Knowledge management and decision-making

Knowledge management is the process of creating, sharing, using and managing the knowledge and information of an organization. [1]. (See also [2].) Professors interested in knowledge management are: Diego Calvanese, Enrico Franconi, Giancarlo Guizzardi, Marco Montali, Werner Nutt, Sergio Tessaris, Markus Zanker, Roberto Confalonieri, Rosella Gennari, Andrea Janes, Oliver Kutz, Simon Razniewski, and Davide Taibi

Related to knowledge management is also decision making, which includes all problem-solving activities that are concluded finding a satisfactory solution [12]. Professors interested in decision making are: Enrico Franconi, Johann Gamper, Sven Helmer, Bruno Carpentieri, Marco Montali, Francesco Ricci, Romain Robbes, Barbara Russo, Markus Zanker, Roberto Confalonieri, Anton Dignös, Mehdi Elahi, Vincenzo Del Fatto, Ilenia Fronza, Andrea Janes, Mouna Kacimi El Hassani, Fabio Persia, Daniele Porello, Panagiotis Symeonidis, and Marko Tkalcic

Currently we adopt the following methods to support knowledge management and decision-making:

  • Knowledge acquisition, which is concerned with the definition of rules and ontologies required for a knowledge-based system [3]. Professors interested in knowledge acquisition are: Francesco Ricci, Markus Zanker, Simon Razniewski, and Marko Tkalcic
  • Mathematical modeling, which is concerned with the description of a system using mathematical concepts and language. A model may help to explain a system and to study the effects of different components, and to make predictions about behaviour [4]. Professors interested in mathematical modeling are: Bruno Carpentieri, Francesco Ricci, Markus Zanker, Ilenia Fronza, Panagiotis Symeonidis, and Marko Tkalcic
  • Data analysis, is a process of importing, processing, and modeling data with the goal of discovering patterns or useful information, that can be used for prediction and decision-making. Data analysis has multiple facets and approaches, encompassing diverse techniques, which depends on the application domain. Typical domains where data analysis is useful are eHealth, eTourism, eScience, and SmartCities. (See also [5].) Almost everybody in the faculty deals with data analysis, as it is part of science to collect data about the phenomenon one is observing. In this context, we look at four methods in particular:
  • Knowledge representation and reasoning, which is a field of artificial intelligence dedicated to representing information about the world in a form that a computer system can utilize to solve complex tasks [10]. Professors interested in knowledge representation and reasoning are: Alessandro Artale, Diego Calvanese, Marco Montali, Werner Nutt, Sergio Tessaris, Roberto Confalonieri, Oliver Kutz, Rafael Penaloza Nyssen, Daniele Porello, and Guohui Xiao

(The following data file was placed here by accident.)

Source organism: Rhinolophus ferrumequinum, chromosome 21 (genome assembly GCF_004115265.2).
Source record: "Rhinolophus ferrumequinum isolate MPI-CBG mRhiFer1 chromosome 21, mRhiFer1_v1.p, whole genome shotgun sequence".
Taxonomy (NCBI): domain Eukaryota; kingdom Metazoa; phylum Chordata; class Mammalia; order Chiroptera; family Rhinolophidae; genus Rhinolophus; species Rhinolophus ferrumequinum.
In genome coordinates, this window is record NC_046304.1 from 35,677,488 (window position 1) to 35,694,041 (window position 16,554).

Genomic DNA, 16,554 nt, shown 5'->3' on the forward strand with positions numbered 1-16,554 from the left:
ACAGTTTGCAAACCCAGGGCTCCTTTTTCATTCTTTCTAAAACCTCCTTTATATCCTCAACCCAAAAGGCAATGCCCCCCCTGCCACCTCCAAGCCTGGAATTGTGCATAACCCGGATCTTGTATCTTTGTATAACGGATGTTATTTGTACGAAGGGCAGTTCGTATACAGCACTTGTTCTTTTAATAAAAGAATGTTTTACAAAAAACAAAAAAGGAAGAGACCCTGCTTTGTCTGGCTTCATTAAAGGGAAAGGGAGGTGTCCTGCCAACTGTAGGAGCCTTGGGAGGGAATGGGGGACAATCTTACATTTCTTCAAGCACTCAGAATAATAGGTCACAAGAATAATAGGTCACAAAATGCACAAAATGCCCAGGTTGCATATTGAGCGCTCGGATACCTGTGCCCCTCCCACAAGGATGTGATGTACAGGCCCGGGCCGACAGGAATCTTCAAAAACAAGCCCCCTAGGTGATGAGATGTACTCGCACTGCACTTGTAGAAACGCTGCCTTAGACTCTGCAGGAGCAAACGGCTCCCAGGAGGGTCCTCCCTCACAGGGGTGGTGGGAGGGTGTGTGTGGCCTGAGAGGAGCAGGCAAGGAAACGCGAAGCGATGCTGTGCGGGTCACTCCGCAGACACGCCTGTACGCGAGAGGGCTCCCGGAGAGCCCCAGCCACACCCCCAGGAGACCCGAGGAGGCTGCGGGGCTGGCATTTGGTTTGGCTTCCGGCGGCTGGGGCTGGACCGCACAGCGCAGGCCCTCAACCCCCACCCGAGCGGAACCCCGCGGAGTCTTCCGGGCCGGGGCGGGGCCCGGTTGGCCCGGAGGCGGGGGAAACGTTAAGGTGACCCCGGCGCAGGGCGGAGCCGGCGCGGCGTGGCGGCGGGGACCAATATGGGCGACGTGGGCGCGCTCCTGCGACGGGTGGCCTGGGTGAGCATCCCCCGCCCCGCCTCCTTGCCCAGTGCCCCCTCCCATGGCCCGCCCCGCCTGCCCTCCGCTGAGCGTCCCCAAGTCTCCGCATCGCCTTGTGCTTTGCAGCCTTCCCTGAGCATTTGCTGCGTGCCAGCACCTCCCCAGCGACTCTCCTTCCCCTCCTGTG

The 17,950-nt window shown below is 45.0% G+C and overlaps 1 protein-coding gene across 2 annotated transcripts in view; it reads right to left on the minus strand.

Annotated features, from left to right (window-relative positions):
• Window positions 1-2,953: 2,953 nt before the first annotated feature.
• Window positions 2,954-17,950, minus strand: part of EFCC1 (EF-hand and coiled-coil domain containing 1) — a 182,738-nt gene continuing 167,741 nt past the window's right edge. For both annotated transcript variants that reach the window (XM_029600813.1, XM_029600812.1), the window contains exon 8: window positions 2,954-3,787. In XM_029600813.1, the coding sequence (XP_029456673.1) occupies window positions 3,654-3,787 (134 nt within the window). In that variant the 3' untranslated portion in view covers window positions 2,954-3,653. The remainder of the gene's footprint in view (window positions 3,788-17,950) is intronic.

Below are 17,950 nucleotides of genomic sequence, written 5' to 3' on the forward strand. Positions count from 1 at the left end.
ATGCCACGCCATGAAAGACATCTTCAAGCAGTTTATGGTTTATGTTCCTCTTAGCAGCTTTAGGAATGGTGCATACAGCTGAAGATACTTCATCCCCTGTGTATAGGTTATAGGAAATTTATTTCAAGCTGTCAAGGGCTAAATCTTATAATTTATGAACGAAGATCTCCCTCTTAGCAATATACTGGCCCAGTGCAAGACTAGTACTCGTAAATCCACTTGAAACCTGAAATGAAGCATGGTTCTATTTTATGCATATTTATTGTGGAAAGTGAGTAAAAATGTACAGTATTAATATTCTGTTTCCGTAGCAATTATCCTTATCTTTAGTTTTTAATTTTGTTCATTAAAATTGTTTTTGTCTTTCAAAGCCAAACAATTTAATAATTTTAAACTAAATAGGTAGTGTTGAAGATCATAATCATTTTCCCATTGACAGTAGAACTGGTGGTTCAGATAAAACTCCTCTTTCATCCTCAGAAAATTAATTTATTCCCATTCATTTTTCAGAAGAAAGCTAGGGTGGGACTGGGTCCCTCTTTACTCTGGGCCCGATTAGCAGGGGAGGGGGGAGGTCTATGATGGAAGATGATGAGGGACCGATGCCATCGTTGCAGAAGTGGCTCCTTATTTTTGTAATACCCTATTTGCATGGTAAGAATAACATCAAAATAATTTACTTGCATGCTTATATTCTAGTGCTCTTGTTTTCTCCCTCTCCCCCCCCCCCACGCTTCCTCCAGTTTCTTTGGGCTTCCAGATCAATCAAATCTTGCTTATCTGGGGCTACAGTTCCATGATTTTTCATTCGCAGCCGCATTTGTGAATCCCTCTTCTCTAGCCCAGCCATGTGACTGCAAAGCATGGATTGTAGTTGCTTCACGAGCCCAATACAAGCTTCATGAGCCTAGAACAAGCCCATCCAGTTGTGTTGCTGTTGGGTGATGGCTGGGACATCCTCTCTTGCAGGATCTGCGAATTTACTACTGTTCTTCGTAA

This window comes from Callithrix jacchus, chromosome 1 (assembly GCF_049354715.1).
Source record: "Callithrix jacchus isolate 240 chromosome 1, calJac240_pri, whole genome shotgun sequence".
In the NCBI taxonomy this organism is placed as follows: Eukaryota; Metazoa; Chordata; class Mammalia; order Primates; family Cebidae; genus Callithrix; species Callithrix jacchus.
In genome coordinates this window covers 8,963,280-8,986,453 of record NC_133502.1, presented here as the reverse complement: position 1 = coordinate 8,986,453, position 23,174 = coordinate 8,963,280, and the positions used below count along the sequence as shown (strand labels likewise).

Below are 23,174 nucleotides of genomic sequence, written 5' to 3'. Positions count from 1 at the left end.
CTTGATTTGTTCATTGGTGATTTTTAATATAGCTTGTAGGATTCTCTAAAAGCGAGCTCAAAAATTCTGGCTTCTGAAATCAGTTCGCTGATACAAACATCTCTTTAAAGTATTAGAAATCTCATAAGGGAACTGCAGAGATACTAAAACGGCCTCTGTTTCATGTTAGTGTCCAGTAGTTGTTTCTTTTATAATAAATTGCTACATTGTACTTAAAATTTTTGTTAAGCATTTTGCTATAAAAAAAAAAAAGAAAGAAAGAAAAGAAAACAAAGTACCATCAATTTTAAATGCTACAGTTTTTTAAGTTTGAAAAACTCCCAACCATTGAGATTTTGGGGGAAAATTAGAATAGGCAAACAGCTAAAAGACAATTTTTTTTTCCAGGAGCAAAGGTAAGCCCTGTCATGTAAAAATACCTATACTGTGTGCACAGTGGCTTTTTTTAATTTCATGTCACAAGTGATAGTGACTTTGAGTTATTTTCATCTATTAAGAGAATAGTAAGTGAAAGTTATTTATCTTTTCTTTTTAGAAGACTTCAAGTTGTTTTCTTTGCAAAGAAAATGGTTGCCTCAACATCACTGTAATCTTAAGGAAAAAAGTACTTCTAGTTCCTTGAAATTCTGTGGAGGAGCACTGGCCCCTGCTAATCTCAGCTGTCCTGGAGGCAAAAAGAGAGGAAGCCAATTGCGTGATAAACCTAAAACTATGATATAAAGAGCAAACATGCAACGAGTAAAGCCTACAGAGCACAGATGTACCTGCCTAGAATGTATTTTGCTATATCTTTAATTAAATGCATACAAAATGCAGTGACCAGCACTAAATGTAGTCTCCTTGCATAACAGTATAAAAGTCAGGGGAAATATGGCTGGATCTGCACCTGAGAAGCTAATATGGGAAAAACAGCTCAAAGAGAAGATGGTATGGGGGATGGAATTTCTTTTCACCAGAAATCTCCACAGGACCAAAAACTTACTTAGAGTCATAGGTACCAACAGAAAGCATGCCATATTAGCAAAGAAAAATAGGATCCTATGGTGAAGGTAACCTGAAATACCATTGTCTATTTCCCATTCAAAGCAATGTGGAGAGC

• Data and knowledge-aware processes, which is a line of research is concerned with investigating the dynamic properties of systems that evolve over time, and where data plays a central role, and is not abstracted away, as currently done in many process modeling formalisms. The challenging aspect of this kind of systems is that they are inherently infinite states, hence, any kind of inference task, such as verifying temporal properties over the evolution of such systems  or synthesising the specification of such a system starting from temporal conditions, becomes undecidable. In order to ensure that these tasks stay decidable, sufficient and possibly tight conditions need to be investigated, that ensure that the infinite states can be abstracted away, obtaining a finite state system over which to apply traditional finite state techniques used in formal verification. Professors interested in data and knowledge aware processes are: Diego Calvanese, Marco Montali, Werner Nutt, and Sergio TessarisProjects in this area include: OnProm, Kaos, and ACSI.
  • Computational mathematics, which is is focused on mathematical models that are applied to study and simulate real complex systems. It includes numerical methods used in scientific computation, for example, numerical linear algebra, numerical solution of partial differential equations, and self-adaptive and error-reducing algorithms. (See also [11]). Professors interested in computational mathematics are: Bruno Carpentieri

References

  1. Girard, John P.; Girard, JoAnn L. (2015). “Defining knowledge management: Toward an applied compendium”. Online Journal of Applied Knowledge Management. 3 (1): 14.
  2. Wikipedia contributors, “Knowledge management,” Wikipedia, The Free Encyclopedia, Link (accessed May 29, 2017).
  3. Wikipedia contributors, “Mathematical model,” Wikipedia, The Free Encyclopedia, Link (accessed May 29, 2017).
  4. Wikipedia contributors, “Knowledge acquisition,” Wikipedia, The Free Encyclopedia, Link (accessed May 29, 2017).
  5. Wikipedia contributors, “Data analysis,” Wikipedia, The Free Encyclopedia, Link (accessed May 29, 2017).
  6. Wikipedia contributors, “Machine learning,” Wikipedia, The Free Encyclopedia, Link (accessed May 29, 2017).
  7. Wikipedia contributors, “Data mining,” Wikipedia, The Free Encyclopedia, Link (accessed May 29, 2017).
  8. Wikipedia contributors, “Process mining,” Wikipedia, The Free Encyclopedia, Link (accessed May 29, 2017).
  9. Wikipedia contributors, “Time series,” Wikipedia, The Free Encyclopedia, Link (accessed May 29, 2017).
  10. Wikipedia contributors, “Knowledge representation and reasoning,” Wikipedia, The Free Encyclopedia, Link (accessed May 29, 2017).
  11. Wikipedia contributors, “Computational mathematics,” Wikipedia, The Free Encyclopedia, Link(accessed May 29, 2017).
  12. Wikipedia contributors, “Decision-making,” Wikipedia, The Free Encyclopedia, Link (accessed May 29, 2017).